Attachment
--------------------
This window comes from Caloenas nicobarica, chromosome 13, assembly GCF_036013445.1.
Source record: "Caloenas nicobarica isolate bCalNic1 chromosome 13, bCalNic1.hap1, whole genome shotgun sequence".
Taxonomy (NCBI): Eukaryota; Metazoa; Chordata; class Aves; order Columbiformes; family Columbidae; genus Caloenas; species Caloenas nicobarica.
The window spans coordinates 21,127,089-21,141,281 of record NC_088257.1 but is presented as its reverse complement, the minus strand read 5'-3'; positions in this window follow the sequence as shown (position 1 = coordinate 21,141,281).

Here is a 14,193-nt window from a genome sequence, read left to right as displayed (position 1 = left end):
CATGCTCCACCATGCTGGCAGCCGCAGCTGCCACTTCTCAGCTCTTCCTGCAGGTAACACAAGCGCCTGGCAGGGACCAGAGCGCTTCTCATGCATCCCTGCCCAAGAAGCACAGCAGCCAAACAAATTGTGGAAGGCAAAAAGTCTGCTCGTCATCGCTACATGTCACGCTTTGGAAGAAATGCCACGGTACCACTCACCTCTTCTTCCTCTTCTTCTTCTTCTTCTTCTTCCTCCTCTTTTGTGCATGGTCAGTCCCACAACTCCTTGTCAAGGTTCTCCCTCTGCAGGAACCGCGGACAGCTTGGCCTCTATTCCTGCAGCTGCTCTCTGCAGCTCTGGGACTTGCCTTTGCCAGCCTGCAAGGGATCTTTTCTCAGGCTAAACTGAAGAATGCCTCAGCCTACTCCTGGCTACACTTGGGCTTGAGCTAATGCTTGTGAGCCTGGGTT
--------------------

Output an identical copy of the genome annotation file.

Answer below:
This window comes from Caloenas nicobarica, chromosome 13, assembly GCF_036013445.1.
Source record: "Caloenas nicobarica isolate bCalNic1 chromosome 13, bCalNic1.hap1, whole genome shotgun sequence".
Taxonomy (NCBI): Eukaryota; Metazoa; Chordata; class Aves; order Columbiformes; family Columbidae; genus Caloenas; species Caloenas nicobarica.
The window spans coordinates 21,127,089-21,141,281 of record NC_088257.1 but is presented as its reverse complement, the minus strand read 5'-3'; positions in this window follow the sequence as shown (position 1 = coordinate 21,141,281).

Here is a 14,193-nt window from a genome sequence, read left to right as displayed (position 1 = left end):
CATGCTCCACCATGCTGGCAGCCGCAGCTGCCACTTCTCAGCTCTTCCTGCAGGTAACACAAGCGCCTGGCAGGGACCAGAGCGCTTCTCATGCATCCCTGCCCAAGAAGCACAGCAGCCAAACAAATTGTGGAAGGCAAAAAGTCTGCTCGTCATCGCTACATGTCACGCTTTGGAAGAAATGCCACGGTACCACTCACCTCTTCTTCCTCTTCTTCTTCTTCTTCTTCTTCCTCCTCTTTTGTGCATGGTCAGTCCCACAACTCCTTGTCAAGGTTCTCCCTCTGCAGGAACCGCGGACAGCTTGGCCTCTATTCCTGCAGCTGCTCTCTGCAGCTCTGGGACTTGCCTTTGCCAGCCTGCAAGGGATCTTTTCTCAGGCTAAACTGAAGAATGCCTCAGCCTACTCCTGGCTACACTTGGGCTTGAGCTAATGCTTGTGAGCCTGGGTT